At around 21:00, AE2 surfaced to recharge her batteries, and Stoker radioed his success back to the fleet; the first Allied vessel to transit the Dardanelles. Stoker had orders to "generally run amok", and with no enemies in sight, he ordered the boat to enter the Sea of Marmara. Although the landing at Cape Helles was going well at the time Stoker reported in, the landing at Anzac Cove was not as successful, and the commander of the Australian and New Zealand Army Corps, Lieutenant-General Sir William Birdwood was pushing for reembarkation of his troops. Some sources identify AE2 as one of the factors leading to Birdwood's decision to commit to the attack, although the Australian War Memorial claims there "is no real evidence" to support this.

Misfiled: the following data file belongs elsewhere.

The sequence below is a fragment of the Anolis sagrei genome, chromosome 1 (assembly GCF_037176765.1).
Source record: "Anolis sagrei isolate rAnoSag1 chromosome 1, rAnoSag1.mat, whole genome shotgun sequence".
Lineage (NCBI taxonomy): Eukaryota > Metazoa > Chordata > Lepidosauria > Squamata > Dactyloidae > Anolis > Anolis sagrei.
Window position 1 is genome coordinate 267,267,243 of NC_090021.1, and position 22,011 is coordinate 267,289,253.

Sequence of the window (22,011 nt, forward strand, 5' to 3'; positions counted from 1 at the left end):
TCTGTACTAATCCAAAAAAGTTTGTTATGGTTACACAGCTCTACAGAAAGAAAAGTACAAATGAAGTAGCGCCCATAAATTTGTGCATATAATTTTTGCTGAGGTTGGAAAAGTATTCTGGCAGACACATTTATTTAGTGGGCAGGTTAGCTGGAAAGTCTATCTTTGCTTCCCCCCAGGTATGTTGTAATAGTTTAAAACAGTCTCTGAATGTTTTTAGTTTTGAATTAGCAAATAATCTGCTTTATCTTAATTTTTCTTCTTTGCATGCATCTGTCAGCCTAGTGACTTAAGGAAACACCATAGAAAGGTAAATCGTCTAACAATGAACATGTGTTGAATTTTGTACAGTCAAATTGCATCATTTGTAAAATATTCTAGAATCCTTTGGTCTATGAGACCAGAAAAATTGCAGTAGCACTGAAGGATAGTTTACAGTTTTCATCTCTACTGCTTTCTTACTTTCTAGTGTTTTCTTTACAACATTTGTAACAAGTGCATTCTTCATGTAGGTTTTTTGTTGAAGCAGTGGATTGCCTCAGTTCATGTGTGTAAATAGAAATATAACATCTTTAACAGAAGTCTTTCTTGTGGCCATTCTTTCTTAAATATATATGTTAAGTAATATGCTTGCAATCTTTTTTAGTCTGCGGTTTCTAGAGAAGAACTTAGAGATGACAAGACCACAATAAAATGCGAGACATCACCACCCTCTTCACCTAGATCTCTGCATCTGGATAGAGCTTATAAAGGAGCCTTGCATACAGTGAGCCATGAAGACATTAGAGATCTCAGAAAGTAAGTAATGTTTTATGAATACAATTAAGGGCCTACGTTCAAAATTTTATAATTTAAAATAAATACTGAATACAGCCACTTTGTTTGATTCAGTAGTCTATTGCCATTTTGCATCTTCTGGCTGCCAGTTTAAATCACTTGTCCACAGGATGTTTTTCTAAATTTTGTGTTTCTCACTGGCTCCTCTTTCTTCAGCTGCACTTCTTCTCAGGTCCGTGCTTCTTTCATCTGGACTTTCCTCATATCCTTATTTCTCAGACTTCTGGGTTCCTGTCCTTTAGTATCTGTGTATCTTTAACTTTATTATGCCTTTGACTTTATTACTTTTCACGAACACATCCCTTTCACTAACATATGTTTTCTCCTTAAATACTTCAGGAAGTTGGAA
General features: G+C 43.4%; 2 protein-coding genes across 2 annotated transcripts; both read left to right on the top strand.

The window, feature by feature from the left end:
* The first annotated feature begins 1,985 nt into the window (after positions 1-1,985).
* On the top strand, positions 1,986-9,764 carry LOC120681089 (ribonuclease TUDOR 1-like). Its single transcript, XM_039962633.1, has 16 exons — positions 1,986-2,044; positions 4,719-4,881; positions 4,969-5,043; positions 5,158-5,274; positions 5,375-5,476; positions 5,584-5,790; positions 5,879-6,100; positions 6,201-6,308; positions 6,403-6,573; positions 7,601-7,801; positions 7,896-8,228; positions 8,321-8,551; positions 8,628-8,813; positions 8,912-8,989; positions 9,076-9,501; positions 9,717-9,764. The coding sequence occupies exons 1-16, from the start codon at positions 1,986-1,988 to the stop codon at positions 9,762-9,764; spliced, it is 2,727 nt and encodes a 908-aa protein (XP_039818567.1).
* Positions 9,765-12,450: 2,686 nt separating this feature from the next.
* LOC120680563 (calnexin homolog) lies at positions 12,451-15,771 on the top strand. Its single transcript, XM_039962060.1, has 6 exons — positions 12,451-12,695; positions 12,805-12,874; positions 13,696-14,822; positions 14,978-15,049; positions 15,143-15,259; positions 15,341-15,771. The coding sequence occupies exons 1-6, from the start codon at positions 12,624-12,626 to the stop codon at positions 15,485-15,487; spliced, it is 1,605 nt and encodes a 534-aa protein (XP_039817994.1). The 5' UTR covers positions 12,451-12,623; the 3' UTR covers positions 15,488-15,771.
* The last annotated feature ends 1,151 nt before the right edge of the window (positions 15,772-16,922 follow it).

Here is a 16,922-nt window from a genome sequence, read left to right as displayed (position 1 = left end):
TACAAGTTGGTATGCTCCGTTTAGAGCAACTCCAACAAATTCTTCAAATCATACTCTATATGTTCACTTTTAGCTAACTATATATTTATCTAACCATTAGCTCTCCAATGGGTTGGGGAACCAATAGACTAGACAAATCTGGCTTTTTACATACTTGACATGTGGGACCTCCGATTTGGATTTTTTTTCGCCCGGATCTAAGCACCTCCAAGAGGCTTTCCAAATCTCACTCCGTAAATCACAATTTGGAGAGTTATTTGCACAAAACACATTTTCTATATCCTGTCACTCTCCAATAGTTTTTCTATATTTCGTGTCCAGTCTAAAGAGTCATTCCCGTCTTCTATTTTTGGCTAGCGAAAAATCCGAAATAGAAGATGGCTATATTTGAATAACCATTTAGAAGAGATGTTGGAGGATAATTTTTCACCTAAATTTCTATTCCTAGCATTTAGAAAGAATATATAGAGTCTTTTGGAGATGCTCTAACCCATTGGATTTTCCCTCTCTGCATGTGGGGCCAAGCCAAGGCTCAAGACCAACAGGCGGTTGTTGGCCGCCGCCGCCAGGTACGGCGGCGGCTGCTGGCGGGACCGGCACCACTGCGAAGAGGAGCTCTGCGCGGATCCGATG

The submarine made appearances across the Sea of Marmara over the following five days to give the impression of multiple boats, and several attacks against Turkish ships were made, although all failed because of increasing mechanical problems. News of the submarine's successes was spread to the soldiers ashore to improve morale. On 29 April, AE2 met E14, one of several submarines that had entered the Dardanelles following the Australian boat's successful attempt. The submarines arranged a rendezvous for the next morning. When AE2 reached the rendezvous point on 30 April, smoke from the torpedo boat Sultanhisar was sighted, so the submarine dove and moved to investigate. At 10:30, about a mile from the torpedo boat, AE2 inexplicably rose and broke the surface. While diving to evade, the boat passed below her safe diving depth; frantic attempts to correct this caused the submarine's stern to break the surface. Sultanhisar immediately fired on the submarine, puncturing the pressure hull in three places near the engine spaces. Stoker ordered the boat's company to evacuate, and scuttled AE2 at 10:45'. All personnel survived the attack and were captured by Sultanhisar, although four died from illness while in captivity. AE2 's achievements showed others that the task was possible, and within months Turkish shipping and lines of communication were badly disrupted, with supplies and reinforcements for the Turkish defence of Gallipoli forced to take underdeveloped overland routes. AE2 was the only RAN vessel to be lost as a result of enemy action during World War I, and along with sister boat AE1, the total of the RAN's operational losses in the war.